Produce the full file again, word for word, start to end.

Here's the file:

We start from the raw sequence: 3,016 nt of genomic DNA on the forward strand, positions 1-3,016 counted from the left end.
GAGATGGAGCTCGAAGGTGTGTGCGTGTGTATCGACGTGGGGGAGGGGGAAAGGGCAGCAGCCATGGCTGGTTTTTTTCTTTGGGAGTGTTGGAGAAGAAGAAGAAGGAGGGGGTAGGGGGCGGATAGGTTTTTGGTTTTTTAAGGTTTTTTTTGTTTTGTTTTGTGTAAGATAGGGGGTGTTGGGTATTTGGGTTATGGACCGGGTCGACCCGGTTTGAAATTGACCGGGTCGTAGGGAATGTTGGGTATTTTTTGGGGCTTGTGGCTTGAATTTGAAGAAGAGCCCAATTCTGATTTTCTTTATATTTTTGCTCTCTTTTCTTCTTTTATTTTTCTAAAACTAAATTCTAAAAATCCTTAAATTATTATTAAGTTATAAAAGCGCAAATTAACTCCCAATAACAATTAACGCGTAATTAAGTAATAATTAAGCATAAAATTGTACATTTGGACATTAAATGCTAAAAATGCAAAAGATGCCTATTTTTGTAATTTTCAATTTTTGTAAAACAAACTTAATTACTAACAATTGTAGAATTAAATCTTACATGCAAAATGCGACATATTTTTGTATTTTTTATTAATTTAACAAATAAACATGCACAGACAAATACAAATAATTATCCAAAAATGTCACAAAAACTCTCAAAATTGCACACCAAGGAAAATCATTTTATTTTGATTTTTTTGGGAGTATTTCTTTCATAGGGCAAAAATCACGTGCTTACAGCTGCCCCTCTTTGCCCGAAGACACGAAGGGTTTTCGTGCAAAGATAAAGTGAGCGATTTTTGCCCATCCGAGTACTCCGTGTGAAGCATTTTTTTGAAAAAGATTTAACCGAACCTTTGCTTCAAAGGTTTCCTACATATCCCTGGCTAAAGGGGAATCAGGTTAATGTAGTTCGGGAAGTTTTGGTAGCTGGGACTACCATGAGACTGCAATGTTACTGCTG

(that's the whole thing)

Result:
We start from the raw sequence: 3,016 nt of genomic DNA on the forward strand, positions 1-3,016 counted from the left end.
GAGATGGAGCTCGAAGGTGTGTGCGTGTGTATCGACGTGGGGGAGGGGGAAAGGGCAGCAGCCATGGCTGGTTTTTTTCTTTGGGAGTGTTGGAGAAGAAGAAGAAGGAGGGGGTAGGGGGCGGATAGGTTTTTGGTTTTTTAAGGTTTTTTTTGTTTTGTTTTGTGTAAGATAGGGGGTGTTGGGTATTTGGGTTATGGACCGGGTCGACCCGGTTTGAAATTGACCGGGTCGTAGGGAATGTTGGGTATTTTTTGGGGCTTGTGGCTTGAATTTGAAGAAGAGCCCAATTCTGATTTTCTTTATATTTTTGCTCTCTTTTCTTCTTTTATTTTTCTAAAACTAAATTCTAAAAATCCTTAAATTATTATTAAGTTATAAAAGCGCAAATTAACTCCCAATAACAATTAACGCGTAATTAAGTAATAATTAAGCATAAAATTGTACATTTGGACATTAAATGCTAAAAATGCAAAAGATGCCTATTTTTGTAATTTTCAATTTTTGTAAAACAAACTTAATTACTAACAATTGTAGAATTAAATCTTACATGCAAAATGCGACATATTTTTGTATTTTTTATTAATTTAACAAATAAACATGCACAGACAAATACAAATAATTATCCAAAAATGTCACAAAAACTCTCAAAATTGCACACCAAGGAAAATCATTTTATTTTGATTTTTTTGGGAGTATTTCTTTCATAGGGCAAAAATCACGTGCTTACAGCTGCCCCTCTTTGCCCGAAGACACGAAGGGTTTTCGTGCAAAGATAAAGTGAGCGATTTTTGCCCATCCGAGTACTCCGTGTGAAGCATTTTTTTGAAAAAGATTTAACCGAACCTTTGCTTCAAAGGTTTCCTACATATCCCTGGCTAAAGGGGAATCAGGTTAATGTAGTTCGGGAAGTTTTGGTAGCTGGGACTACCATGAGACTGCAATGTTACTGCTG